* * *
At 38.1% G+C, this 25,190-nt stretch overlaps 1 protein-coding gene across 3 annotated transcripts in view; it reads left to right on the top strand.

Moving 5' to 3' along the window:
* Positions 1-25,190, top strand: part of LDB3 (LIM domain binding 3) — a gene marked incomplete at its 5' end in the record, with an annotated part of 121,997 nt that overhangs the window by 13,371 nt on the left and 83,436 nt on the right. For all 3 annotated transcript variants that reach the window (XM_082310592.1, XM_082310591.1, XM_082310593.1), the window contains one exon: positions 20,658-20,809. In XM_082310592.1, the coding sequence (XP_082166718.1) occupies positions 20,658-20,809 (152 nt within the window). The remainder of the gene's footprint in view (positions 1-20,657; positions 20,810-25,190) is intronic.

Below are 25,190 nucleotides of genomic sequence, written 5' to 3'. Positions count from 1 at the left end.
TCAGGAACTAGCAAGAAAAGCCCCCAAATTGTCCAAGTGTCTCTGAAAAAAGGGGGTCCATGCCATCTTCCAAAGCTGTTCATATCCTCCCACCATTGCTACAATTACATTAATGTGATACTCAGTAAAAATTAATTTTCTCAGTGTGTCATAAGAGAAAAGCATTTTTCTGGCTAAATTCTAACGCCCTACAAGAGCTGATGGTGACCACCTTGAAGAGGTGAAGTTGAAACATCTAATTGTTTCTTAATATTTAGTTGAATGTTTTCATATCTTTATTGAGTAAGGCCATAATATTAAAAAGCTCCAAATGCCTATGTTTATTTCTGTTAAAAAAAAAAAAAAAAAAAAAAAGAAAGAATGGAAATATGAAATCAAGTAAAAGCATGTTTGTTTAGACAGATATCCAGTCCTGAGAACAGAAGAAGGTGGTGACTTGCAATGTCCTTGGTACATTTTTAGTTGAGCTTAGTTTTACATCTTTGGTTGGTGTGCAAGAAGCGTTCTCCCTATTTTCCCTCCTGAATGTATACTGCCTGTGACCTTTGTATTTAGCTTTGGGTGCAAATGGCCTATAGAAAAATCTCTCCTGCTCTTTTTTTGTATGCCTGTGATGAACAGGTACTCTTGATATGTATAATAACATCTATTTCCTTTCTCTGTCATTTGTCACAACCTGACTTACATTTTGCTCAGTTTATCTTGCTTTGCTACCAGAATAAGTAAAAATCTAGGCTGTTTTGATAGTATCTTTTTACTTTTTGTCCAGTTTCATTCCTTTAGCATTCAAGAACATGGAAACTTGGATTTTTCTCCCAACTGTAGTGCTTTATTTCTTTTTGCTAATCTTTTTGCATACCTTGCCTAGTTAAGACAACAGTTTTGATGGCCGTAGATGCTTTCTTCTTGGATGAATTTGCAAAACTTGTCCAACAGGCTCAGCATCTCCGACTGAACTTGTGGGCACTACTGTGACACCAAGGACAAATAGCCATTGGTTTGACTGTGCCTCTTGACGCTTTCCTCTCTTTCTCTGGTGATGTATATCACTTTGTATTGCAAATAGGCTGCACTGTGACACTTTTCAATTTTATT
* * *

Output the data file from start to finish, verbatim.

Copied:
At 38.1% G+C, this 25,190-nt stretch overlaps 1 protein-coding gene across 3 annotated transcripts in view; it reads left to right on the top strand.

Moving 5' to 3' along the window:
* Positions 1-25,190, top strand: part of LDB3 (LIM domain binding 3) — a gene marked incomplete at its 5' end in the record, with an annotated part of 121,997 nt that overhangs the window by 13,371 nt on the left and 83,436 nt on the right. For all 3 annotated transcript variants that reach the window (XM_082310592.1, XM_082310591.1, XM_082310593.1), the window contains one exon: positions 20,658-20,809. In XM_082310592.1, the coding sequence (XP_082166718.1) occupies positions 20,658-20,809 (152 nt within the window). The remainder of the gene's footprint in view (positions 1-20,657; positions 20,810-25,190) is intronic.

Below are 25,190 nucleotides of genomic sequence, written 5' to 3'. Positions count from 1 at the left end.
TCAGGAACTAGCAAGAAAAGCCCCCAAATTGTCCAAGTGTCTCTGAAAAAAGGGGGTCCATGCCATCTTCCAAAGCTGTTCATATCCTCCCACCATTGCTACAATTACATTAATGTGATACTCAGTAAAAATTAATTTTCTCAGTGTGTCATAAGAGAAAAGCATTTTTCTGGCTAAATTCTAACGCCCTACAAGAGCTGATGGTGACCACCTTGAAGAGGTGAAGTTGAAACATCTAATTGTTTCTTAATATTTAGTTGAATGTTTTCATATCTTTATTGAGTAAGGCCATAATATTAAAAAGCTCCAAATGCCTATGTTTATTTCTGTTAAAAAAAAAAAAAAAAAAAAAAAGAAAGAATGGAAATATGAAATCAAGTAAAAGCATGTTTGTTTAGACAGATATCCAGTCCTGAGAACAGAAGAAGGTGGTGACTTGCAATGTCCTTGGTACATTTTTAGTTGAGCTTAGTTTTACATCTTTGGTTGGTGTGCAAGAAGCGTTCTCCCTATTTTCCCTCCTGAATGTATACTGCCTGTGACCTTTGTATTTAGCTTTGGGTGCAAATGGCCTATAGAAAAATCTCTCCTGCTCTTTTTTTGTATGCCTGTGATGAACAGGTACTCTTGATATGTATAATAACATCTATTTCCTTTCTCTGTCATTTGTCACAACCTGACTTACATTTTGCTCAGTTTATCTTGCTTTGCTACCAGAATAAGTAAAAATCTAGGCTGTTTTGATAGTATCTTTTTACTTTTTGTCCAGTTTCATTCCTTTAGCATTCAAGAACATGGAAACTTGGATTTTTCTCCCAACTGTAGTGCTTTATTTCTTTTTGCTAATCTTTTTGCATACCTTGCCTAGTTAAGACAACAGTTTTGATGGCCGTAGATGCTTTCTTCTTGGATGAATTTGCAAAACTTGTCCAACAGGCTCAGCATCTCCGACTGAACTTGTGGGCACTACTGTGACACCAAGGACAAATAGCCATTGGTTTGACTGTGCCTCTTGACGCTTTCCTCTCTTTCTCTGGTGATGTATATCACTTTGTATTGCAAATAGGCTGCACTGTGACACTTTTCAATTTTATT